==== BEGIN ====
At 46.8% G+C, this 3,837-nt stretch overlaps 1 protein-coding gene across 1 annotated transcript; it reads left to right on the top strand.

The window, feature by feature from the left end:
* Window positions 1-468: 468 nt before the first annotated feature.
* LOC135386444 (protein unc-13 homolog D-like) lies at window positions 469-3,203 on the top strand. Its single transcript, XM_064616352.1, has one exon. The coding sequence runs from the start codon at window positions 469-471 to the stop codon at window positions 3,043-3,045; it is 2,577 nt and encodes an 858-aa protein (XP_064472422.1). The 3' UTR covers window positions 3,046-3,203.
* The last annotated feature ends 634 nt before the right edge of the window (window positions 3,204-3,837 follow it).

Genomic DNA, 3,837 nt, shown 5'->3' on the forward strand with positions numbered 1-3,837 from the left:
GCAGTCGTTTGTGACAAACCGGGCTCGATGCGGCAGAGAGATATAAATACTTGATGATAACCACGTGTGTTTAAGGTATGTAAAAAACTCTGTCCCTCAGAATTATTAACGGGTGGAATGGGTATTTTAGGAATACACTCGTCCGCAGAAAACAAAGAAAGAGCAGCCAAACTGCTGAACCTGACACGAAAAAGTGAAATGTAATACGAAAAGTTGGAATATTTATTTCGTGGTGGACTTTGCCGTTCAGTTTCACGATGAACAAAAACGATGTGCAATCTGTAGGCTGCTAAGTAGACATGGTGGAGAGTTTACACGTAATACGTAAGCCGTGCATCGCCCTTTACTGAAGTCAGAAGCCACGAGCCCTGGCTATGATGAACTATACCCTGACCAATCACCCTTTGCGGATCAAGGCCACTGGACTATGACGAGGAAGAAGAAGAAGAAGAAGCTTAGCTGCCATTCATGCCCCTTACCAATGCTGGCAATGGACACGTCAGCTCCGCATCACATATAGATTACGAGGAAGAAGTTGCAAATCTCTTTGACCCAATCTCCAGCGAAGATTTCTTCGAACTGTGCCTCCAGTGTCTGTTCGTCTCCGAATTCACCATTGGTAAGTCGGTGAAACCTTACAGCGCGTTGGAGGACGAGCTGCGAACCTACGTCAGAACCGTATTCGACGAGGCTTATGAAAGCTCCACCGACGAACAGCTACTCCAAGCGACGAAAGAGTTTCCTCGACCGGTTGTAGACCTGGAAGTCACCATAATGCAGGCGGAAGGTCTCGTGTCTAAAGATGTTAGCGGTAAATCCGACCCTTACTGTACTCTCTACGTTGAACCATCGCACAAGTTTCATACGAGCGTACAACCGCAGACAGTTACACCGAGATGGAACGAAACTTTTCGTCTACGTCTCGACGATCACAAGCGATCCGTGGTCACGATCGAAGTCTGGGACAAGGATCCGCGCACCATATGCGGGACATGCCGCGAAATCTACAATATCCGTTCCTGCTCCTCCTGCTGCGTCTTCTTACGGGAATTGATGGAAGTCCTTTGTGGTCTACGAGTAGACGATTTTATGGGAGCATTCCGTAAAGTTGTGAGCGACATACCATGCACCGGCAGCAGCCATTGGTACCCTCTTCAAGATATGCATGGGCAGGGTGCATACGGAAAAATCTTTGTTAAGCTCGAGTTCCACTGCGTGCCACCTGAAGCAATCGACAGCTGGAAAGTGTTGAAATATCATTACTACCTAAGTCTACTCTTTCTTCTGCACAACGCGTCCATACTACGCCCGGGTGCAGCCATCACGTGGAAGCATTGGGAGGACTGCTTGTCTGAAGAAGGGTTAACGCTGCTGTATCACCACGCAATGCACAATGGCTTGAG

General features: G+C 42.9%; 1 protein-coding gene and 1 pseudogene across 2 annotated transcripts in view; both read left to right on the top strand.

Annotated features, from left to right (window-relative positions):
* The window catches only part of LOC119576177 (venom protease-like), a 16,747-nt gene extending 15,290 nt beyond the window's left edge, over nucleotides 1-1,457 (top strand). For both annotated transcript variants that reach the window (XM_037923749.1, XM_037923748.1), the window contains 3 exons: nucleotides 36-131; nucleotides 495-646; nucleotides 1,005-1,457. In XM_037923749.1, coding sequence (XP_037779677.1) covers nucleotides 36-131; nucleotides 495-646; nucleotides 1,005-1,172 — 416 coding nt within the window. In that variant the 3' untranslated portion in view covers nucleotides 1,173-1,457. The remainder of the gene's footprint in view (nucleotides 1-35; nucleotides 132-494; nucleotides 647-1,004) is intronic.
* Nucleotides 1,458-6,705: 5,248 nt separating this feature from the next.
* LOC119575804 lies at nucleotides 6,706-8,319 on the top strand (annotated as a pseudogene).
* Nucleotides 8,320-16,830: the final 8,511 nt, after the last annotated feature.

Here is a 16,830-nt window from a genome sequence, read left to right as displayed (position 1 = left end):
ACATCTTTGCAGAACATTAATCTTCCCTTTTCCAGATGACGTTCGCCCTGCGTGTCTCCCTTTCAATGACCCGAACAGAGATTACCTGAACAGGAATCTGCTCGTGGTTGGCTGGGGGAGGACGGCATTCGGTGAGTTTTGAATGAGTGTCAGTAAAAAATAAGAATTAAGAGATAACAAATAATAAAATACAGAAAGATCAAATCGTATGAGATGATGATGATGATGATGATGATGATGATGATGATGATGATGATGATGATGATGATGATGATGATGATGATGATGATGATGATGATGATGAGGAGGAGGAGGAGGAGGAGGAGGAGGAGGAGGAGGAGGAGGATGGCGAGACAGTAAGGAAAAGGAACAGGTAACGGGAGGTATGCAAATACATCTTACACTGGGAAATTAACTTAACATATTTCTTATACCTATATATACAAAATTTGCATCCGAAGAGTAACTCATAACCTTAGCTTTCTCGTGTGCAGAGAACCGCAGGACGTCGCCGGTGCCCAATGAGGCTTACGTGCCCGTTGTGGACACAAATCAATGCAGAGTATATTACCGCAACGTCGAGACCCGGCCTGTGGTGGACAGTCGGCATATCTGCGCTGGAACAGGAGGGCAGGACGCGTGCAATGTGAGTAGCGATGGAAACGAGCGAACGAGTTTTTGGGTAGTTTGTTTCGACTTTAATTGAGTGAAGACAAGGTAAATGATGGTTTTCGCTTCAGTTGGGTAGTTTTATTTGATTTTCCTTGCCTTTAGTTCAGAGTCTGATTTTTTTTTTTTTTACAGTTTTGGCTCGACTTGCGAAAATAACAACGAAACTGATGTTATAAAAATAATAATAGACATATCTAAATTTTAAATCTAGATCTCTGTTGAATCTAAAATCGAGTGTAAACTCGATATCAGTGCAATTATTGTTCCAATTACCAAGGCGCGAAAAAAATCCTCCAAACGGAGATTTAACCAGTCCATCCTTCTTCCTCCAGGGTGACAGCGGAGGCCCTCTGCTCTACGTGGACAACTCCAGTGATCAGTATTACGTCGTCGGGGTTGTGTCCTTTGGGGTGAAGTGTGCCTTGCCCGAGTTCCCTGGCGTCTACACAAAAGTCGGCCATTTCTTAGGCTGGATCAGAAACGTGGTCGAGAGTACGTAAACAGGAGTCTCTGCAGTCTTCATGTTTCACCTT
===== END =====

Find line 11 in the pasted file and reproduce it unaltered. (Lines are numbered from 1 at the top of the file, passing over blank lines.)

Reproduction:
* Nucleotides 1,458-6,705: 5,248 nt separating this feature from the next.